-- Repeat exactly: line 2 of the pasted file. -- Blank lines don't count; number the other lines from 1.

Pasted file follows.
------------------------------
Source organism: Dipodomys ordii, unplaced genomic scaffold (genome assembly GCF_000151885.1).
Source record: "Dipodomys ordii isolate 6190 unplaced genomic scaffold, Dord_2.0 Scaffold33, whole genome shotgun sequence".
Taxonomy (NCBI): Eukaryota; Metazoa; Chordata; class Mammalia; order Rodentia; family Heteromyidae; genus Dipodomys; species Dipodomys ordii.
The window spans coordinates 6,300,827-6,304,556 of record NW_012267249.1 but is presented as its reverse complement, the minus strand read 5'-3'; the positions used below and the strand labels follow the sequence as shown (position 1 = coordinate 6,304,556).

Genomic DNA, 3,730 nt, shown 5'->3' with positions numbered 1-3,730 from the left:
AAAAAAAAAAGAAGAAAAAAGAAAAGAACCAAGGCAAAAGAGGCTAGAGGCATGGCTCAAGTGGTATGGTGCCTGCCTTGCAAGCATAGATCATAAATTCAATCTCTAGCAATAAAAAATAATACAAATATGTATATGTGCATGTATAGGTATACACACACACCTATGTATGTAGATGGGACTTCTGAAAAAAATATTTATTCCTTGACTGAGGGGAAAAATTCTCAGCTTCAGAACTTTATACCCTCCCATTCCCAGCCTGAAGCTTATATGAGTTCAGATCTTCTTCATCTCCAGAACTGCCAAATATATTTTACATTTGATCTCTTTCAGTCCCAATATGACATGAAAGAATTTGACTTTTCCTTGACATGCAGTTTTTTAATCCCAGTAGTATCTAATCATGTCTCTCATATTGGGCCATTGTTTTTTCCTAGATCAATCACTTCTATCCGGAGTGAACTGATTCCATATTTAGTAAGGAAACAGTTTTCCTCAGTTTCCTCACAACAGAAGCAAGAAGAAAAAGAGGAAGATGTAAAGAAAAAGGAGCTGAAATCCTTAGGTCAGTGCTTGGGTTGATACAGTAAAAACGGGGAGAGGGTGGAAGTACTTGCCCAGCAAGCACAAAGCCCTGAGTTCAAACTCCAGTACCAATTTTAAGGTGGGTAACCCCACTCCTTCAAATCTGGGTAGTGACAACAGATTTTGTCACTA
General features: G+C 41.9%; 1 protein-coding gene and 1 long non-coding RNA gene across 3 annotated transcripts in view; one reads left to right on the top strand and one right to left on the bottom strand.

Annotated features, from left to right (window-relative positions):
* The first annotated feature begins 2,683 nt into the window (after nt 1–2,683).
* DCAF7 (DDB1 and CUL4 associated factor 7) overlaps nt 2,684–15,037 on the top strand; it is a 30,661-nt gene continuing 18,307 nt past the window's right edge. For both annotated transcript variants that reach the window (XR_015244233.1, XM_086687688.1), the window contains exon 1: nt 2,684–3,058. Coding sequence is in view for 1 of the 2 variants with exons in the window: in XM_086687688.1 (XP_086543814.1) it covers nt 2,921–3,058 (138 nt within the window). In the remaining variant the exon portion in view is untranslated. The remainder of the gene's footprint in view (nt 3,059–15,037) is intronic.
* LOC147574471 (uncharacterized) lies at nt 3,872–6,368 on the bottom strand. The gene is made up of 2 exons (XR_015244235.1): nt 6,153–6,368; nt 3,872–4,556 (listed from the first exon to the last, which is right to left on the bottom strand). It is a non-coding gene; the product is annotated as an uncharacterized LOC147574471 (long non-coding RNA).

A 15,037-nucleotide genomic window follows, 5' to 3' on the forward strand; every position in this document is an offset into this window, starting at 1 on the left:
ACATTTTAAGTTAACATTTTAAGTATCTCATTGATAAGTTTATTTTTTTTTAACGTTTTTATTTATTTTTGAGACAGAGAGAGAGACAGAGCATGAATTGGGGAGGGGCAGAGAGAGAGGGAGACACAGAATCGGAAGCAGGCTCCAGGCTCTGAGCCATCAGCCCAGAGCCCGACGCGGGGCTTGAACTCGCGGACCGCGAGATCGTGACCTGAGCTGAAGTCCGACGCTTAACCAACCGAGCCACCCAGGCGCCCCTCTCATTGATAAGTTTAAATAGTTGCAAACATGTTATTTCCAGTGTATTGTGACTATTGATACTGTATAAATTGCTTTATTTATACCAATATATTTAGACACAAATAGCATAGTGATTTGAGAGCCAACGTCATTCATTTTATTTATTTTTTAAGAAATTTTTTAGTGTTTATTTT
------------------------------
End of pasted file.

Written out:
Source record: "Dipodomys ordii isolate 6190 unplaced genomic scaffold, Dord_2.0 Scaffold33, whole genome shotgun sequence".